Re: Peculiar behaviour of Mathematica code

*To*: mathgroup at smc.vnet.net*Subject*: [mg57961] Re: Peculiar behaviour of Mathematica code*From*: Jean-Marc Gulliet <jeanmarc.gulliet at gmail.com>*Date*: Tue, 14 Jun 2005 05:10:25 -0400 (EDT)*Organization*: The Open University, Milton Keynes, England*References*: <d8jlau$srs$1@smc.vnet.net>*Sender*: owner-wri-mathgroup at wolfram.com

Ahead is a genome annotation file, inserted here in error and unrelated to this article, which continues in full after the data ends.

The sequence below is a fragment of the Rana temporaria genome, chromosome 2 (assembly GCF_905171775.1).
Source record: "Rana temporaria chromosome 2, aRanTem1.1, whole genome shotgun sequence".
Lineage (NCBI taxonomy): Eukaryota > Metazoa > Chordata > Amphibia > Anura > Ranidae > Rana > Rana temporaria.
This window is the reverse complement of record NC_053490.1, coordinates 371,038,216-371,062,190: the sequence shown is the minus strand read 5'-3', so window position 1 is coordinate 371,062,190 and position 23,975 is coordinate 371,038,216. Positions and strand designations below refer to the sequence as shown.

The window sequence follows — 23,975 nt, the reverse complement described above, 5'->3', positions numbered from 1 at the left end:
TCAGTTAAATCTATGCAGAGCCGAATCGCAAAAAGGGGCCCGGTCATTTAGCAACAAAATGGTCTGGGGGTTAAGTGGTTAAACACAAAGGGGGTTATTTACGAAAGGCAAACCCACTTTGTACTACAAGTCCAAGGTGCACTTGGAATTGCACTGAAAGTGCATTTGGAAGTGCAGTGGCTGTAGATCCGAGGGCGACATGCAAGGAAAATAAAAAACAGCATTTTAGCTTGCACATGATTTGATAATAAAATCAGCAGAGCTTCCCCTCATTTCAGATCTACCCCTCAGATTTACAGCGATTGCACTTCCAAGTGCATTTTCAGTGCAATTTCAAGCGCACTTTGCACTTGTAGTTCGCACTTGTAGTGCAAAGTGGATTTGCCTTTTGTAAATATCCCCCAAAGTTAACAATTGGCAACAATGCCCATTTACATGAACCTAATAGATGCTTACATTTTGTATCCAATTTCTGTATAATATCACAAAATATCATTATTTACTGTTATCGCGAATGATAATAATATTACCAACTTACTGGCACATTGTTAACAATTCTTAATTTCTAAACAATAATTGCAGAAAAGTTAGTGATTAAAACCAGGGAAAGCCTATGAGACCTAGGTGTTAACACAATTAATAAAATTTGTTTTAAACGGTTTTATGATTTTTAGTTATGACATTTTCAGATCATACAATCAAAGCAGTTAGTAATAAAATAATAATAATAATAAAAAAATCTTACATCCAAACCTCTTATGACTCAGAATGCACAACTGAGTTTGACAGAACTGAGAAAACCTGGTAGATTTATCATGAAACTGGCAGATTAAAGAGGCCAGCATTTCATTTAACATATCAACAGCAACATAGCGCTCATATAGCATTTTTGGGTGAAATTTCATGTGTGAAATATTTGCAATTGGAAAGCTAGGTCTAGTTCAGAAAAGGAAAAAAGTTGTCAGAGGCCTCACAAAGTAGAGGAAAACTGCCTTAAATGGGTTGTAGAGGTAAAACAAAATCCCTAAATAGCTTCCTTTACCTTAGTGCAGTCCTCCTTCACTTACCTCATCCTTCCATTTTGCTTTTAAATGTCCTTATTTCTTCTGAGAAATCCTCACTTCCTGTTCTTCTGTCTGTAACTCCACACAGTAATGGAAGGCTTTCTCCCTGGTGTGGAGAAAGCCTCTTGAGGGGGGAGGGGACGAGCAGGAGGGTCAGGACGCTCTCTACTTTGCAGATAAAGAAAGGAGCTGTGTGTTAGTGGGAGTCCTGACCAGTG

Tony King wrote: > I have some Mathematica code which I borrowed from the Divisors package. > This code should return True if its argument is semiperfect and False if it > is not. > > Here is the code > > SemiperfectQ[n_Integer?Positive]:=Module[{d=Most[Divisors[n]]}, > > n==Plus@@#&/@(Or@@Rest[Subsets[d]]) > > ] > > This seems to work fine if the argument is composite. However, if the input > is prime it returns {False} rather than False. > > Similarly the code for returning True if a number is weird behaves in the > same way > > WeirdQ[n_Integer?Positive]:=DivisorSigma[1,n]>2n&& > > n!=Plus@@#&/@(And@@Rest[Subsets[Most[Divisors[n]]]]) > > Any ideas how these codes could be modified to return False (rather than > {False}) for prime inputs > > Thank you > > Tony > Hi Tony, What you could do is to add a new conditional definition to each of the function rather than modifying the existing code. For example In[1]:= SemiperfectQ[(n_Integer)?PrimeQ] := False In[2]:= SemiperfectQ[(n_Integer)?Positive] := Module[{d = Most[Divisors[n]]}, (n == Plus @@ #1 & ) /@ Or @@ Rest[Subsets[d]]] In[3]:= SemiperfectQ[4] Out[3]= False In[4]:= SemiperfectQ[5] Out[4]= False In[5]:= SemiperfectQ[6] Out[5]= True Beware that the definition with a test for primality must be executed before the definition with a test for positivity (otherwise, since a prime is always positive, the definition that tests whether the integer is positive will be called first and always applied leaving no chance to the second definition that tests primality to be called). Hope this helps, /J.M.